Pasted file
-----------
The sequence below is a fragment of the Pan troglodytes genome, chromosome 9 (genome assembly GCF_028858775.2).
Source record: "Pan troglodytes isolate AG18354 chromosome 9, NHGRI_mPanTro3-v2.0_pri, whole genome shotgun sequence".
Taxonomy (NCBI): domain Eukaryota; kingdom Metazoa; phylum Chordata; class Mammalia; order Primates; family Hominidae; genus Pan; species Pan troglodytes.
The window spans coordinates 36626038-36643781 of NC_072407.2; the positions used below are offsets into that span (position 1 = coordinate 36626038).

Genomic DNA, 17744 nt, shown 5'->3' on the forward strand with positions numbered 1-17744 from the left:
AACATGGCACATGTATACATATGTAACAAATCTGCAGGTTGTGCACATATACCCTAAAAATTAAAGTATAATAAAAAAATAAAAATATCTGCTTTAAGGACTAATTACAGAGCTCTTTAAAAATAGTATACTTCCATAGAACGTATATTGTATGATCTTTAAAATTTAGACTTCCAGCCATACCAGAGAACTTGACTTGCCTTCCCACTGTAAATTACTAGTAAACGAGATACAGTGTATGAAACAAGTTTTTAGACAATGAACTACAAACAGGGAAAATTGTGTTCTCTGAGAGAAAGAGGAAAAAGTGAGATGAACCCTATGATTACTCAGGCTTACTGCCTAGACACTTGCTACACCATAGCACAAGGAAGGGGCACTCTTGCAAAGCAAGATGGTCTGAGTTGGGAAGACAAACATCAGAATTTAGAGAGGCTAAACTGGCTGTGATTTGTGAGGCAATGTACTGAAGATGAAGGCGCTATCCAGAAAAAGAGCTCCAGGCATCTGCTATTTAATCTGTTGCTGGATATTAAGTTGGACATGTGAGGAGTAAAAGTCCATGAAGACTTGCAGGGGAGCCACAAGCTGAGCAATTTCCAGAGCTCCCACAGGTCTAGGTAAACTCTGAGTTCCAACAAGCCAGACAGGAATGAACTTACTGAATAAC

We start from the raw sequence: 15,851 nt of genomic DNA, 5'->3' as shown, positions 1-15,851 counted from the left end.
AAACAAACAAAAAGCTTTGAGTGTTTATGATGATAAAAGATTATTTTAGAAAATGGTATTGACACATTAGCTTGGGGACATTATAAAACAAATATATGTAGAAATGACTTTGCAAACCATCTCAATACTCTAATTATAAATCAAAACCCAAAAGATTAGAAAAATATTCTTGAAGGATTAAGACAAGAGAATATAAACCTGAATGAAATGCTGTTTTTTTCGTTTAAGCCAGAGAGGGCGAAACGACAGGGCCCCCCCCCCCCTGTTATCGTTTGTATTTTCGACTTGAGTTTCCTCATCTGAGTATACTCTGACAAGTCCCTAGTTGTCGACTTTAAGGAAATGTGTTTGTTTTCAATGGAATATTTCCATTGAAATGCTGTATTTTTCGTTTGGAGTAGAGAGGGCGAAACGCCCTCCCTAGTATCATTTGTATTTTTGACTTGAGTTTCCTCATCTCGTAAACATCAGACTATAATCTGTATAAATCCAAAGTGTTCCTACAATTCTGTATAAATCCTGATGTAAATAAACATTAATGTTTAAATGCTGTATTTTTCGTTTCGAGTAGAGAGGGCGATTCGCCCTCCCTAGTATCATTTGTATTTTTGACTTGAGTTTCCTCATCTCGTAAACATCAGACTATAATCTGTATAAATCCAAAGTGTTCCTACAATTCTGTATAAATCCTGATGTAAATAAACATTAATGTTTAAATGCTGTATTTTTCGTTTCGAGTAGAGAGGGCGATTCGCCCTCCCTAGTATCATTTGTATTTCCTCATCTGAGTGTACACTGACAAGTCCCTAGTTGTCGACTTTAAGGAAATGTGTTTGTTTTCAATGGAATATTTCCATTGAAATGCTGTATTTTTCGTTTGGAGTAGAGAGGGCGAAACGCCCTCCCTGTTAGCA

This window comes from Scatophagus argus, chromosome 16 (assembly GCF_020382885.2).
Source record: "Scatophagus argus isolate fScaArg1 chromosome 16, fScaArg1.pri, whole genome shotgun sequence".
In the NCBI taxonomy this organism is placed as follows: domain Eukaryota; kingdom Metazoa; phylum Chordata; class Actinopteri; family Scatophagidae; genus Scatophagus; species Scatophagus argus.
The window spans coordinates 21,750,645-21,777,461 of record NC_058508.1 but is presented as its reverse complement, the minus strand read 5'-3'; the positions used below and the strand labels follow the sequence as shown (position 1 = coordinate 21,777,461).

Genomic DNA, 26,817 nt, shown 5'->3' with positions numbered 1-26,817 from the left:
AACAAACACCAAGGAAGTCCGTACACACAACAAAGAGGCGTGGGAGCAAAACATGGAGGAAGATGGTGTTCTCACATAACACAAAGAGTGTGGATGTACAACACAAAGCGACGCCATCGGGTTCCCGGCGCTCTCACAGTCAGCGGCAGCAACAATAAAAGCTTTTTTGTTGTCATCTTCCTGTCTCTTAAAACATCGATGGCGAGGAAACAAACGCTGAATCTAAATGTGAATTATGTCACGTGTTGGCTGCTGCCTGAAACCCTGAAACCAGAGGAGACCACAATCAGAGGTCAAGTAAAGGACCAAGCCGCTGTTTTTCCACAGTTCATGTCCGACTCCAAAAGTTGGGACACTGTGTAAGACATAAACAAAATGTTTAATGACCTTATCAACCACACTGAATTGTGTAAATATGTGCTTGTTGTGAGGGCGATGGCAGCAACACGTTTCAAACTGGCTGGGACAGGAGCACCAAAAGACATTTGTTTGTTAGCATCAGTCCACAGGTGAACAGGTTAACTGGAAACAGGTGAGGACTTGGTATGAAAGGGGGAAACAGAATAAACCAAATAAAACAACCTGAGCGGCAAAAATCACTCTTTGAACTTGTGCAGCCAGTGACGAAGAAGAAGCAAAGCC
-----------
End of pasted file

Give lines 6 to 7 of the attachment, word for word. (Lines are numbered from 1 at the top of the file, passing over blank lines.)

AACATGGCACATGTATACATATGTAACAAATCTGCAGGTTGTGCACATATACCCTAAAAATTAAAGTATAATAAAAAAATAAAAATATCTGCTTTAAGGACTAATTACAGAGCTCTTTAAAAATAGTATACTTCCATAGAACGTATATTGTATGATCTTTAAAATTTAGACTTCCAGCCATACCAGAGAACTTGACTTGCCTTCCCACTGTAAATTACTAGTAAACGAGATACAGTGTATGAAACAAGTTTTTAGACAATGAACTACAAACAGGGAAAATTGTGTTCTCTGAGAGAAAGAGGAAAAAGTGAGATGAACCCTATGATTACTCAGGCTTACTGCCTAGACACTTGCTACACCATAGCACAAGGAAGGGGCACTCTTGCAAAGCAAGATGGTCTGAGTTGGGAAGACAAACATCAGAATTTAGAGAGGCTAAACTGGCTGTGATTTGTGAGGCAATGTACTGAAGATGAAGGCGCTATCCAGAAAAAGAGCTCCAGGCATCTGCTATTTAATCTGTTGCTGGATATTAAGTTGGACATGTGAGGAGTAAAAGTCCATGAAGACTTGCAGGGGAGCCACAAGCTGAGCAATTTCCAGAGCTCCCACAGGTCTAGGTAAACTCTGAGTTCCAACAAGCCAGACAGGAATGAACTTACTGAATAAC

We start from the raw sequence: 15,851 nt of genomic DNA, 5'->3' as shown, positions 1-15,851 counted from the left end.